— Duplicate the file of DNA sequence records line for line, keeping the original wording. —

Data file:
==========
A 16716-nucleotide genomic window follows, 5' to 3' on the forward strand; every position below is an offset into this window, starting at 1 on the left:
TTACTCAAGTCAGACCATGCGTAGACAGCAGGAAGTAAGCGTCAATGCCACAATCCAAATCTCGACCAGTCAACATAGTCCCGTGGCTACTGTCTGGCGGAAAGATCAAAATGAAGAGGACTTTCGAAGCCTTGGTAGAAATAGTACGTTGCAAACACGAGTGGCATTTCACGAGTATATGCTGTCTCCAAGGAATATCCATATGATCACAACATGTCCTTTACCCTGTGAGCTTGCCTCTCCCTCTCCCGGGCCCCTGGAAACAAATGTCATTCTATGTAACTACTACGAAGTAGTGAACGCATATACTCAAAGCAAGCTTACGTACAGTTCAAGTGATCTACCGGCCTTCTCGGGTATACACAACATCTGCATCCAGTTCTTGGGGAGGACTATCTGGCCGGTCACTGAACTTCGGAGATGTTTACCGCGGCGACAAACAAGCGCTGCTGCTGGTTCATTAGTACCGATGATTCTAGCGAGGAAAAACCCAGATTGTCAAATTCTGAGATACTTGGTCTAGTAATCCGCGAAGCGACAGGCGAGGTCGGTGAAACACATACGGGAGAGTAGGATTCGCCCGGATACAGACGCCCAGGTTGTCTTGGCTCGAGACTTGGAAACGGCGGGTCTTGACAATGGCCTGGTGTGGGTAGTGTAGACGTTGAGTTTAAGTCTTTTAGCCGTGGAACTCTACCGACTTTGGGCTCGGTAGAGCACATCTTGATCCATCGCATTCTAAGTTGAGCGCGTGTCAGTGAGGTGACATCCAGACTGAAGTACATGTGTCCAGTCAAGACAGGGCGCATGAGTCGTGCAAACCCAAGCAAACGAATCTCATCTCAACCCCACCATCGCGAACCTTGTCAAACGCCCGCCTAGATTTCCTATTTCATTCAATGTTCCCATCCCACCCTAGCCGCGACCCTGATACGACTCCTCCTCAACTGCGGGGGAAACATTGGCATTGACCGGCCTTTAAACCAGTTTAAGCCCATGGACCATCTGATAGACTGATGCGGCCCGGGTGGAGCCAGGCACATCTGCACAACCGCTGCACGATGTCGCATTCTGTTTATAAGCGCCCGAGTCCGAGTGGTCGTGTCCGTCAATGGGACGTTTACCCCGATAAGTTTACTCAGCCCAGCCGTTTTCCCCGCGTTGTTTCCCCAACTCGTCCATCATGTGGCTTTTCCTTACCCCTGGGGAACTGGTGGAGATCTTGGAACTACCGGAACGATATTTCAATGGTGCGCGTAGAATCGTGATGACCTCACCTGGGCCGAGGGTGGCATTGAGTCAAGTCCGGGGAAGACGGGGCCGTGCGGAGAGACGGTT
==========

A 16716-nucleotide genomic window follows, 5' to 3' on the forward strand; every position below is an offset into this window, starting at 1 on the left:
TTACTCAAGTCAGACCATGCGTAGACAGCAGGAAGTAAGCGTCAATGCCACAATCCAAATCTCGACCAGTCAACATAGTCCCGTGGCTACTGTCTGGCGGAAAGATCAAAATGAAGAGGACTTTCGAAGCCTTGGTAGAAATAGTACGTTGCAAACACGAGTGGCATTTCACGAGTATATGCTGTCTCCAAGGAATATCCATATGATCACAACATGTCCTTTACCCTGTGAGCTTGCCTCTCCCTCTCCCGGGCCCCTGGAAACAAATGTCATTCTATGTAACTACTACGAAGTAGTGAACGCATATACTCAAAGCAAGCTTACGTACAGTTCAAGTGATCTACCGGCCTTCTCGGGTATACACAACATCTGCATCCAGTTCTTGGGGAGGACTATCTGGCCGGTCACTGAACTTCGGAGATGTTTACCGCGGCGACAAACAAGCGCTGCTGCTGGTTCATTAGTACCGATGATTCTAGCGAGGAAAAACCCAGATTGTCAAATTCTGAGATACTTGGTCTAGTAATCCGCGAAGCGACAGGCGAGGTCGGTGAAACACATACGGGAGAGTAGGATTCGCCCGGATACAGACGCCCAGGTTGTCTTGGCTCGAGACTTGGAAACGGCGGGTCTTGACAATGGCCTGGTGTGGGTAGTGTAGACGTTGAGTTTAAGTCTTTTAGCCGTGGAACTCTACCGACTTTGGGCTCGGTAGAGCACATCTTGATCCATCGCATTCTAAGTTGAGCGCGTGTCAGTGAGGTGACATCCAGACTGAAGTACATGTGTCCAGTCAAGACAGGGCGCATGAGTCGTGCAAACCCAAGCAAACGAATCTCATCTCAACCCCACCATCGCGAACCTTGTCAAACGCCCGCCTAGATTTCCTATTTCATTCAATGTTCCCATCCCACCCTAGCCGCGACCCTGATACGACTCCTCCTCAACTGCGGGGGAAACATTGGCATTGACCGGCCTTTAAACCAGTTTAAGCCCATGGACCATCTGATAGACTGATGCGGCCCGGGTGGAGCCAGGCACATCTGCACAACCGCTGCACGATGTCGCATTCTGTTTATAAGCGCCCGAGTCCGAGTGGTCGTGTCCGTCAATGGGACGTTTACCCCGATAAGTTTACTCAGCCCAGCCGTTTTCCCCGCGTTGTTTCCCCAACTCGTCCATCATGTGGCTTTTCCTTACCCCTGGGGAACTGGTGGAGATCTTGGAACTACCGGAACGATATTTCAATGGTGCGCGTAGAATCGTGATGACCTCACCTGGGCCGAGGGTGGCATTGAGTCAAGTCCGGGGAAGACGGGGCCGTGCGGAGAGACGGTT